One reason for this caution is that it is well-recognized that people may agree with statements for various "extraneous" reasons -- reasons unconnected with what the psychologist wants to measure. One of these reasons is a general tendency to say "Yes" in preference to any other response. This is the well-known problem of "acquiescent bias". Grossarth-Maticek et al dismiss this problem on the grounds that a 1949 study by Eysenck and Crown showed no acquiescence factor in a balanced Anti-Semitism scale. This however ignores what is very much the problem with acquiescent bias -- its unpredictability (Ray, 1983 & 1985). Sometimes acquiescence will "strike" a scale and sometimes it will not and even the most "obvious" predictions of when this will or will not occur can be falsified. The only way to ensure that it does not distort responses, therefore, is to control for it in advance by using balanced scales (scales with an equal mix of "For" and "Against" items). This Grossarth-Maticek et al failed to do. Many of Grossarth- Maticek's "racists" could therefore have just been nice guys who were disposed to agree with the interviewer.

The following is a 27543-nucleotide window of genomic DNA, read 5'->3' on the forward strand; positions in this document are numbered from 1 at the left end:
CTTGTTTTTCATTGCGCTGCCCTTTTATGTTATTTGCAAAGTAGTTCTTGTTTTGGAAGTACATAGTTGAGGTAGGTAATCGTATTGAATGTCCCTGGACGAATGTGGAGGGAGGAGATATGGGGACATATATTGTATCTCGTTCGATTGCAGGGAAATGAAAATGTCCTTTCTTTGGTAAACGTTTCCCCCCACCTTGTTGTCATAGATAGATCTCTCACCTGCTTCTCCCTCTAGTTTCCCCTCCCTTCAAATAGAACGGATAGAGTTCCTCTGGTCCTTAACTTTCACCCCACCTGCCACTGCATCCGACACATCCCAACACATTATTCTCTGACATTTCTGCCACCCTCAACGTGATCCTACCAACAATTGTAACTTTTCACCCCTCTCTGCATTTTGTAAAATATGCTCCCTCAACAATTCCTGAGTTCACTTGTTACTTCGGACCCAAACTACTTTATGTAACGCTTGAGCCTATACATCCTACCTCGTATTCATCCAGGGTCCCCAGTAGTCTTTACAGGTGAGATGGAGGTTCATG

Do the Grossarth-Maticek results mean anything at all, then? Perhaps. Given the nature of the items in the "Prejudice" scale, and the lack of validity evidence for them, it seems quite reasonable to label them as measuring "hostility" as much as anything else. We know, however, that hostility/aggression seems to be the main psychological precursor of coronary heart disease (Diamond, 1982). If the course of disease-averting training devised by Grossarth-Maticek was competently designed (and there is some suggestion that it did get some favourable results), it should therefore tend to reduce hostility/aggression (or at least the expression of it). So the Grossarth-Maticek findings reduce to saying that a course of training designed to reduce hostility/aggression did in fact reduce the expression of at least one sort of it. This is, of course, a much less exciting finding than the one we started out with. It is, however, a very parsimonious explanation of the results.